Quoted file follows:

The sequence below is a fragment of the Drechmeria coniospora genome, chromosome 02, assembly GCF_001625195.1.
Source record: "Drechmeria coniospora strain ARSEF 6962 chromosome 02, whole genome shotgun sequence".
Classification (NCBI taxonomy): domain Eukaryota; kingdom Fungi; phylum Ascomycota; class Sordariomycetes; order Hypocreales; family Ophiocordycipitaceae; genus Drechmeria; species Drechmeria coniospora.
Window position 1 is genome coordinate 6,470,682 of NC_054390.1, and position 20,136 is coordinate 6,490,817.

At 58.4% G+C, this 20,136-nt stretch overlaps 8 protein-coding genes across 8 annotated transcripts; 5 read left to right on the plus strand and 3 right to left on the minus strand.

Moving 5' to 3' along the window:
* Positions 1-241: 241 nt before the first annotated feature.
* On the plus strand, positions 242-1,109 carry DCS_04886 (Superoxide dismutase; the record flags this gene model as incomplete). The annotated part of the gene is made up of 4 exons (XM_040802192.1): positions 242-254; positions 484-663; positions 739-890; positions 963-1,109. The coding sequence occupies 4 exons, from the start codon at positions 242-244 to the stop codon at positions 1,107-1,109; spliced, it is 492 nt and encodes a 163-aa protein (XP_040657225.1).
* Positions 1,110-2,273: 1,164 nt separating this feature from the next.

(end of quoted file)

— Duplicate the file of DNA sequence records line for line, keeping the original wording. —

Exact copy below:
The sequence below is a fragment of the Drechmeria coniospora genome, chromosome 02, assembly GCF_001625195.1.
Source record: "Drechmeria coniospora strain ARSEF 6962 chromosome 02, whole genome shotgun sequence".
Classification (NCBI taxonomy): domain Eukaryota; kingdom Fungi; phylum Ascomycota; class Sordariomycetes; order Hypocreales; family Ophiocordycipitaceae; genus Drechmeria; species Drechmeria coniospora.
Window position 1 is genome coordinate 6,470,682 of NC_054390.1, and position 20,136 is coordinate 6,490,817.

At 58.4% G+C, this 20,136-nt stretch overlaps 8 protein-coding genes across 8 annotated transcripts; 5 read left to right on the plus strand and 3 right to left on the minus strand.

Moving 5' to 3' along the window:
* Positions 1-241: 241 nt before the first annotated feature.
* On the plus strand, positions 242-1,109 carry DCS_04886 (Superoxide dismutase; the record flags this gene model as incomplete). The annotated part of the gene is made up of 4 exons (XM_040802192.1): positions 242-254; positions 484-663; positions 739-890; positions 963-1,109. The coding sequence occupies 4 exons, from the start codon at positions 242-244 to the stop codon at positions 1,107-1,109; spliced, it is 492 nt and encodes a 163-aa protein (XP_040657225.1).
* Positions 1,110-2,273: 1,164 nt separating this feature from the next.